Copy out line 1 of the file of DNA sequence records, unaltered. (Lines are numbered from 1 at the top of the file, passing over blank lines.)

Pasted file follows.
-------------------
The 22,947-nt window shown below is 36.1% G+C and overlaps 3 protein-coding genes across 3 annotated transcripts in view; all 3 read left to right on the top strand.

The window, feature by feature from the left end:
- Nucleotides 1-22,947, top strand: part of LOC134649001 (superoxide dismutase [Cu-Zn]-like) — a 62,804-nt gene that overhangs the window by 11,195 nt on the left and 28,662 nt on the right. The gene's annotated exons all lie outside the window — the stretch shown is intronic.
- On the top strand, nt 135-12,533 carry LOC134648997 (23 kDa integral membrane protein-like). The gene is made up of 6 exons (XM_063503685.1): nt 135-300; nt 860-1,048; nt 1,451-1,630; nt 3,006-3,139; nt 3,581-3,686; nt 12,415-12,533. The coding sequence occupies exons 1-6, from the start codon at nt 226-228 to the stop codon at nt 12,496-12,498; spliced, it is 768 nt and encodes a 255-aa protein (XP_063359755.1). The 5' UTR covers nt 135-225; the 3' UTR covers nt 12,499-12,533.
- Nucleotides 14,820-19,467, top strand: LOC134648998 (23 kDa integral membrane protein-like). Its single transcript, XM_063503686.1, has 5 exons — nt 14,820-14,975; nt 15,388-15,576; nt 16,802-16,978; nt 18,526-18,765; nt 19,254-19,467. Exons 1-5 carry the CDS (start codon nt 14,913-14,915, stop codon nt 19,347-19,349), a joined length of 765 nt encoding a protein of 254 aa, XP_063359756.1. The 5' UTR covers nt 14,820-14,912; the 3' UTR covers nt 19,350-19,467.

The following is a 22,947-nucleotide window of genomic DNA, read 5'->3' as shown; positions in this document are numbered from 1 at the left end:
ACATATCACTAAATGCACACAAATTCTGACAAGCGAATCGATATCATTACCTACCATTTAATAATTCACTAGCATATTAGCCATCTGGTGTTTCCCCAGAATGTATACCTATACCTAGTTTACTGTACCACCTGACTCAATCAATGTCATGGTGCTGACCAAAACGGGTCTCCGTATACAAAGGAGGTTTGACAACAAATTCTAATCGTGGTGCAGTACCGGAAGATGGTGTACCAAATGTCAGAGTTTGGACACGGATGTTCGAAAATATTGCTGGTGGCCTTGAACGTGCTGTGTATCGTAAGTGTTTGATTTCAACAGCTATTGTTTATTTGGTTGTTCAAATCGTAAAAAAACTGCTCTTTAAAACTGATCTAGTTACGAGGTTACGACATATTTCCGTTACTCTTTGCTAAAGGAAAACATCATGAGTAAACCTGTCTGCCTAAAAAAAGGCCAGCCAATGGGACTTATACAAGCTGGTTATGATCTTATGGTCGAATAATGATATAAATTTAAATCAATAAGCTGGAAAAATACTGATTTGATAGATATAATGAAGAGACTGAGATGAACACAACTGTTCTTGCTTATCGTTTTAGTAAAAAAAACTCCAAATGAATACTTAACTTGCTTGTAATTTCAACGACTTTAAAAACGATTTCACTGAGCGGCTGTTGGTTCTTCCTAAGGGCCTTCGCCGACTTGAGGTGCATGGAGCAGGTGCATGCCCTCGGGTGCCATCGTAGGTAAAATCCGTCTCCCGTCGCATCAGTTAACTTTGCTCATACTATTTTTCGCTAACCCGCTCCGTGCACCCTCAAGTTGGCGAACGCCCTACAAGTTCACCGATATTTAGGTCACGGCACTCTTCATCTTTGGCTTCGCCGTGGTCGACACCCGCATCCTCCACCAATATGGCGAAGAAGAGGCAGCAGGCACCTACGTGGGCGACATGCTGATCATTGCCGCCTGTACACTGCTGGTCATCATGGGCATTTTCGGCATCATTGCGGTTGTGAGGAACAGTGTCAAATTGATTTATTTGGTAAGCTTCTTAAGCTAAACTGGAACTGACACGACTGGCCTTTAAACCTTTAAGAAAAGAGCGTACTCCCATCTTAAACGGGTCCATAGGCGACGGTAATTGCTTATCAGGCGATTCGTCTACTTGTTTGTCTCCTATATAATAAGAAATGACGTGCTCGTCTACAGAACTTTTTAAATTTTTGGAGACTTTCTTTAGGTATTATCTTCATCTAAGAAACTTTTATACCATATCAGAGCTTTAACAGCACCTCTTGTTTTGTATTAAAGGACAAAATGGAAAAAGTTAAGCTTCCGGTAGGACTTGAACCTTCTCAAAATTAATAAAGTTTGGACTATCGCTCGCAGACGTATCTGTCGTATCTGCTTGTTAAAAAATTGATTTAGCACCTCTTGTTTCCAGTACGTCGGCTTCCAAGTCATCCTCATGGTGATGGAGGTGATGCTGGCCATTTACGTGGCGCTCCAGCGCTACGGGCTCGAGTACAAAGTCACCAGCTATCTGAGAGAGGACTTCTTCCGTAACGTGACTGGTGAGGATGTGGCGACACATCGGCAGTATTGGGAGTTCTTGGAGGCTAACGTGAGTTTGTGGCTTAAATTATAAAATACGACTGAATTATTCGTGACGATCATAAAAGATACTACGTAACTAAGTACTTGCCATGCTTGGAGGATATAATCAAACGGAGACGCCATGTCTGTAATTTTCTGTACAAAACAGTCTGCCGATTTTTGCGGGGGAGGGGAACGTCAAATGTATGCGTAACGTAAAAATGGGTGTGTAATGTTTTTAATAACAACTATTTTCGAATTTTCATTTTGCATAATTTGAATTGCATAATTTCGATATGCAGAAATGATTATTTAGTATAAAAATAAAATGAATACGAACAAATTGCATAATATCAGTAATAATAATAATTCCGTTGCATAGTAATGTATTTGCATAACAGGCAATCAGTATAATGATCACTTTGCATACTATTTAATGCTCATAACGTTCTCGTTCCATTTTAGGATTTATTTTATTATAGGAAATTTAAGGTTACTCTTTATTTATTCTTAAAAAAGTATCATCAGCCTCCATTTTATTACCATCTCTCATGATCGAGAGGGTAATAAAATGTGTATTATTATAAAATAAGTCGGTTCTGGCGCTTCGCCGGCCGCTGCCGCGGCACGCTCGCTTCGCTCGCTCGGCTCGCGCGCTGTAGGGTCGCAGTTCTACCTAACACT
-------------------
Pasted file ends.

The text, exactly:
The 22,947-nt window shown below is 36.1% G+C and overlaps 3 protein-coding genes across 3 annotated transcripts in view; all 3 read left to right on the top strand.